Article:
Catrina Davies drives cattle along an ancient drovers' route in Scotland's Southern Uplands as part of a project exploring the relationship between rural and urban culture
I have always liked cows. Happy cows seem to me the happiest animals on earth. In recent years I have taken myself on silent retreats, just to learn what cows already know: how to take my time, chew the cud, slow down.
It's November. I'm in a pub in Hackney listening to my friend, Katch, talk about cows. She's had an idea. She wants to drive a herd of cattle along an old drover's route from Scotland to London. She wants to drive the cows into the centre of the capital. She wants people to stop what they are doing and stare. She wants them to step in a steaming cowpat. She wants them to look at the cows and think about the burger they ate for lunch. She wants people to remember that they need the land and the fields. That cows matter. That rural culture literally feeds the cities. She wants to question the myth of progress handed down to the countryside by urban politics. She wants to hand something back.
Droving has a long history. Before the railways, cattle were herded on foot from the highlands to London, a journey that lasted months, employed hundreds and ensured cows arrived fat and happy to market. Walking with cows was part of our collective culture, embedded into our island psyche like cowboy culture is embedded into the psyche of North America.
Fast forward to August. I'm in the Southern Scottish Uplands, trudging through torrential rain with a fiddle player, a sound recordist, a filmmaker, a photographer, a botanist, two drovers, a vet, three cows and Katch. It's a test run, tracing a seven-mile route from Katch's family farm at Knockengorroch, in Dumfries and Galloway, to a village called Bellsbank which sits on the outskirts of an economically depressed ex-mining town in neighbouring Ayrshire.
Our 'herd' consists of two shaggy highlands (big horns, bigger hair) and a massive shorthorn cross, know as White Boy. They were all born at Knockengorroch, where Katch's father has an old-fashioned relationship with his animals. 'He wants to die up on the hillside with the cows,' says Katch.
Raised up over the sodden moorland, the ancient drover's road is comparatively dry. There are small ditches each side and bridges over the worst of the bog. I'm told the green stuff under my feet isn't grass but dozens of species of moss collectively known as sphagnum. Yesterday it was burnt yellow. Today it's bright green. Heather, buttercups, willowherb and bog cotton are drinking like pissheads in a late-night bar. The hills and forests of Galloway are blurred, as if I'm looking at them through a broken windscreen. Or that might be the rain in my eyes. We could use an ark.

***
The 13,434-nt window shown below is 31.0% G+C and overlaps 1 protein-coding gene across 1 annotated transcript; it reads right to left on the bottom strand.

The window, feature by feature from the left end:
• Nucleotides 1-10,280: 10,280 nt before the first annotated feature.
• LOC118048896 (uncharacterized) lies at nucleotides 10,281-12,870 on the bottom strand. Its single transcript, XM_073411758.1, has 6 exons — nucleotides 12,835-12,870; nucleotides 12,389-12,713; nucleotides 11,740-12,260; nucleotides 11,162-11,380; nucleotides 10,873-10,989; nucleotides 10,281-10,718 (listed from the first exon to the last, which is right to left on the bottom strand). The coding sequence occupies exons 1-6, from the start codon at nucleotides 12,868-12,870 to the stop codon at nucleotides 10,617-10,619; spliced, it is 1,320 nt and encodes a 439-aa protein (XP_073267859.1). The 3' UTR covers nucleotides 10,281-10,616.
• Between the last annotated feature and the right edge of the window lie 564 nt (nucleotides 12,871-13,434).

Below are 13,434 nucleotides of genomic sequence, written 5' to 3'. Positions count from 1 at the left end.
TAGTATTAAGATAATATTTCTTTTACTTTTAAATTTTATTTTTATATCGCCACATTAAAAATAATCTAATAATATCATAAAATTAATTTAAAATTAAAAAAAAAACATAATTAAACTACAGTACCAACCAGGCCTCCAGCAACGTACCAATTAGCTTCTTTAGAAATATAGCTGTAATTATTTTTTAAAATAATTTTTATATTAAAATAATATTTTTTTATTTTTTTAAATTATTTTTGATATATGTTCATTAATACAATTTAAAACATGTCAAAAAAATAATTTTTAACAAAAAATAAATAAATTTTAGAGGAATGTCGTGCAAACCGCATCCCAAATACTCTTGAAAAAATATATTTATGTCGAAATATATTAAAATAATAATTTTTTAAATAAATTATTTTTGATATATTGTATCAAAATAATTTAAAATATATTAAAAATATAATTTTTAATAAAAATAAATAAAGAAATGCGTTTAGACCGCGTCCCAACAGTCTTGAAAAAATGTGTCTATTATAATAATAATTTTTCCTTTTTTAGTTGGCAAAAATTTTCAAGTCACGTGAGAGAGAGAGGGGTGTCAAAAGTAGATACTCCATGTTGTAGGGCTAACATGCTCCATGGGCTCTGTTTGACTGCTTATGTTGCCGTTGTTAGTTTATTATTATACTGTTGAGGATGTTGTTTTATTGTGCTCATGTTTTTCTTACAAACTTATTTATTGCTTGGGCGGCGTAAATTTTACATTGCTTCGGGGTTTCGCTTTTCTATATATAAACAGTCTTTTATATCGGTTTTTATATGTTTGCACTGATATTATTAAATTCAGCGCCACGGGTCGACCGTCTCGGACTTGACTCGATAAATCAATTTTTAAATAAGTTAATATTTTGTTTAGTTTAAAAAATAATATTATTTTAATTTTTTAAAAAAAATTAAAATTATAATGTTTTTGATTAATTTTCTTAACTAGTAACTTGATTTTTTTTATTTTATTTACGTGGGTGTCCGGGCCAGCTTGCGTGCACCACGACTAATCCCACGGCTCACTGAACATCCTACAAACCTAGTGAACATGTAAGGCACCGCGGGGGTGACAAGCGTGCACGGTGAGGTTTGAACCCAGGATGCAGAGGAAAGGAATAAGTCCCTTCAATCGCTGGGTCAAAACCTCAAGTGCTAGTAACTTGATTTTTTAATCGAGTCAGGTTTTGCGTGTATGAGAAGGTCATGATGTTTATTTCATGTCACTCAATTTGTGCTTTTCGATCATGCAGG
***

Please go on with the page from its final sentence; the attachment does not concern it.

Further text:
It's unclear whether the road we are following was built by drovers or Romans, but it is certain that drovers used it. It's one of many such roads that criss-cross our nation. The cows move slowly, swinging their heads and looking at us, at each other, at the landscape. They munch and moo and flick their tails and shake their horns.
It's a good thing the cows are moving slowly, since I am walking backwards holding an umbrella over Stevie's camera, which he is pointing at their feet. 'People used to walk at the same pace as their animals,' he says, wiping his lens.
It's the sound-recordist's turn. The rest of us hang back while he aims his microphone. Behind the sudden silence I can hear raindrops hitting the ground, the sound of water in the streams, the sound of cattle chewing. A snipe, easily mistaken for a didgeridoo. A lone beech tree bravely clinging to the side of a steep gulley.
We make our sodden way to Bellsbank, driving the cows along a track that passes a few feet from a large council estate. This is where the ex-miners live. I pick wild raspberries and watch the cattle move slowly past grey houses. There is a TV in a field. Or maybe it's a bathtub. Empty lochs and hills stretch into the distance as far as the eye can see. A strange kind of disjunction. The people seem excluded from the land, herded into artificial enclosures, turned into spectators. There is plenty of parking.
But the old drovers' routes remain. Old paths still link our old settlements and our old thoughts, connecting people and animals with their land and their past in a way that speed and 'progress' can never erase.
Photography by Alice Myers. An exhibition of Alice's images documenting the drove will open on 9 October 2014 at the Doon Valley Museum in Dalmellington.